Regency Spoof – Night Mare Abbey

Halloween approaches and time to revisit the Gothic novel bookshelf.

“Women with great hair fleeing Gothic houses.”
via @PulpLibrarian

Examples of the genre on my shelf are mostly from the 1970s. Their covers feature almost identical elements, enhanced to a degree that seems a bit much these days. Perhaps that’s a reminder it’s all too easy to exaggerate what is meant to inspire mystery and a sense of danger.

One too many stormy nights and you risk bringing forth a giggle instead of a gasp.

Thomas Love Peacock (1785 – 1866), Regency-era novelist famous for satire, viewed the Gothic with benevolent amusement. He was a close friend of Percy Bysshe Shelley, that lion of the Romantic movement. Naturally Peacock spent a good deal of time in the poet’s circle, comprised of those heavily concerned with expressing over-wrought feelings and tortured obsessions.

Peacock wrote his 1818 Night Mare Abbey to spoof the efforts of his Romantic friends, albeit in the most amiable way. The story is not frightening in the least, so you can disregard suggestions from internet bots that it is one of the scariest stories of the nineteenth century.

Think of it as the comedic cousin of Northanger Abbey.

The abbey itself is a caricature of the Gothic setting. Servants are deliberately trained to absolute silence, with the most absurd results. Only the sound of the hall clock penetrates, the closing of a distant door resounding throughout the gloomy corridors as if it had been slammed. There is a ruined tower, clad with ivy that rustles in the wind, owls providing ‘the plaintive voices of feathered choristers’ and, of course, the sea pounding against the rocks below.

The Old House, prominent setting of the Gothic TV series Dark Shadows (a scrumptious Halloween treat for me) was the Colonnades, one of many Gilded Age mansions along the Hudson River that have since vanished.

 

 

 

 

 

 

 

 

 

 

Not surprising, we have warnings of evil afoot, wrapped up in a clever commentary of society and its pleasures. The character Mr. Toobad (perhaps John Frank Newton–who advocated Shelley practice vegetarianism) expresses these while lamenting the goodness and simplicity of the past. Now we are in a time when good wrestles with evil:

“The devil has come among us and has begun by taking possession of all the cleverest fellows.”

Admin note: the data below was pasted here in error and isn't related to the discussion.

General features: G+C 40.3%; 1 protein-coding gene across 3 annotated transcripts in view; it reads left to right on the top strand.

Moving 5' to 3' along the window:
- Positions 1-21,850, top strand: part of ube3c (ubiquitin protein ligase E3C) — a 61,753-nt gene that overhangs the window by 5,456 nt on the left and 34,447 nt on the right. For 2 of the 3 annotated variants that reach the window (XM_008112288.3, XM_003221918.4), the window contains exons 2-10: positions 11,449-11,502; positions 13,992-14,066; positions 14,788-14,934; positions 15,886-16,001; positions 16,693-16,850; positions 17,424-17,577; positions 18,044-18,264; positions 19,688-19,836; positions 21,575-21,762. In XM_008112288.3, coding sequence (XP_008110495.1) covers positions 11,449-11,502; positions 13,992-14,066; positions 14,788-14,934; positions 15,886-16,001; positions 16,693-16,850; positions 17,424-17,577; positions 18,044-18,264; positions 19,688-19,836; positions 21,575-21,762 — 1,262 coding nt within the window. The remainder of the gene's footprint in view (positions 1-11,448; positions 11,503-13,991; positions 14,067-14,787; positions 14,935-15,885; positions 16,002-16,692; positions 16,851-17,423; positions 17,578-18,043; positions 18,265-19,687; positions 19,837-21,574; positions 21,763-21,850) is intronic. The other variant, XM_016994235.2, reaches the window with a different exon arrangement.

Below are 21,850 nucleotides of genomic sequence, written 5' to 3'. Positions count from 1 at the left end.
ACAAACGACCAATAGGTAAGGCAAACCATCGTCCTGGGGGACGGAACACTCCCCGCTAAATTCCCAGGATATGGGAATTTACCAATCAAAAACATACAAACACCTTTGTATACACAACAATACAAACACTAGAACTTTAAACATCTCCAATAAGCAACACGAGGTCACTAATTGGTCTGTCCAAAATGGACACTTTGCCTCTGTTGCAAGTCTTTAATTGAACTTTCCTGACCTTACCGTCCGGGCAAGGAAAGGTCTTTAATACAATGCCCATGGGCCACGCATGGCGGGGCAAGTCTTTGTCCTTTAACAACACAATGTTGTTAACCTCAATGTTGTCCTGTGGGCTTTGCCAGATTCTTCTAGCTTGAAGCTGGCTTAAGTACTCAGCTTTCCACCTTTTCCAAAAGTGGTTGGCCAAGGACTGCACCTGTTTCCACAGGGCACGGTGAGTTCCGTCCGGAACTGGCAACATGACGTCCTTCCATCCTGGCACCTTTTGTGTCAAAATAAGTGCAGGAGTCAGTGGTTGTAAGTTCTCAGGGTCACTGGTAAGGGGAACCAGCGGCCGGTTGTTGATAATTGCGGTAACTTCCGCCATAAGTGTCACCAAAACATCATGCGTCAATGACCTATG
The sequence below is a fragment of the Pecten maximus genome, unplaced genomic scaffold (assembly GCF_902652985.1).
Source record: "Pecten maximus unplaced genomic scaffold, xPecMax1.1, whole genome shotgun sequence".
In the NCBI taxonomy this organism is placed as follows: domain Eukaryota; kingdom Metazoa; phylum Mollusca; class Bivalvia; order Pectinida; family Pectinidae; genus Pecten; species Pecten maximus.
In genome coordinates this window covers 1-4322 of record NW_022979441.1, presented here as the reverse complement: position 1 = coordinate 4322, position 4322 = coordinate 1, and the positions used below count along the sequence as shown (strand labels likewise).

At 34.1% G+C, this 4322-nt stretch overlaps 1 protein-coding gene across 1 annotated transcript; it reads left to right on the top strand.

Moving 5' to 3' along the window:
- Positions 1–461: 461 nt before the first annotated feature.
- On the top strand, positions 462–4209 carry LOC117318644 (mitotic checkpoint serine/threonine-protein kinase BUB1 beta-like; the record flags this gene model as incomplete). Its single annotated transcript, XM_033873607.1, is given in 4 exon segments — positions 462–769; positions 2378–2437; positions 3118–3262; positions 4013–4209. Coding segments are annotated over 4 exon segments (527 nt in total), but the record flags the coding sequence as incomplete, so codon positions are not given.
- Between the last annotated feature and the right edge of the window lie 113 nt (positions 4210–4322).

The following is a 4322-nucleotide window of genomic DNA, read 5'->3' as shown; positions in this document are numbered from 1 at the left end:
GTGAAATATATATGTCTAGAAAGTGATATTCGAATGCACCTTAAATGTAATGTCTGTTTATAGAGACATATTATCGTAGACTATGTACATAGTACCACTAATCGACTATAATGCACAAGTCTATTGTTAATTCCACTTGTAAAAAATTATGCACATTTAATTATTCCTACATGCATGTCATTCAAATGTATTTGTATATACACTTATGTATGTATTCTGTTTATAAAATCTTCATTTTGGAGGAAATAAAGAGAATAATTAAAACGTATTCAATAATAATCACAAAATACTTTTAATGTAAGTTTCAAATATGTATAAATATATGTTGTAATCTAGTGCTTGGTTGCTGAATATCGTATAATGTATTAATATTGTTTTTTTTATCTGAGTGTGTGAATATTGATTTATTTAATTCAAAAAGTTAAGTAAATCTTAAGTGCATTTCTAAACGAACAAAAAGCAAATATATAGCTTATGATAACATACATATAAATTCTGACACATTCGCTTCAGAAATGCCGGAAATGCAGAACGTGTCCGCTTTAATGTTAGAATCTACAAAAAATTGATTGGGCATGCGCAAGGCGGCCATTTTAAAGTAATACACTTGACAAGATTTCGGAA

Abbey also makes sport with the Gothic reader of Peacock’s day, manifested in Mr. Listless, a fashionable dandy who has a penchant for reading and re-enacting the genre. Like Sir Lumley Skeffington illustrated below, Listless can’t decide if he’s really into the metaphysical or just pretending to be. On the one hand, he solidly declares there’s no such thing as a ghost, and yet admits he’s apt to mistake his dressing-gown for one.

Sir Lumley Skeffington and his band of dandies, affecting melodramatic ‘wounds.’
Image – Wellcome Library no. 10767i

 

 

 

The most powerful element in the Gothic drama, the Byronic hero, receives a masterful treatment in Abbey. He is Scythrope, with an air of appropriately pervasive dissatisfaction. Other characters act as a foil for him, namely the vicar and Scythrope’s love, Marionetta, whose gaiety remains impervious to the melancholic setting and the moody behavior of the hero.

Scythrope’s struggle with deep and dark Disappointment manifests itself in a variety of ridiculous ways. He writes Byzantine essays on mystical subjects. He builds labyrinthine passages in the Abbey that would “defy even the most intrepid of Parisian police.” His un-heroic antics enhance his difficulties. His behavior borders on the anti-social.

Peacock’s spoof of the Gothic reminds his friends not to over-do it. Too much world-weary aloofness can become tedious. More importantly, don’t be Friday-faced. The pain of the past does not excuse unpleasant behavior nor rejection of your family, your friends. Misanthropy, he illustrates, springs from nothing particularly heroic, but from:

“..overweening and mortified vanity, quarreling with the world for not being better treated than it deserves.”

I guess that makes my tortured hero a self-absorbed narcissist.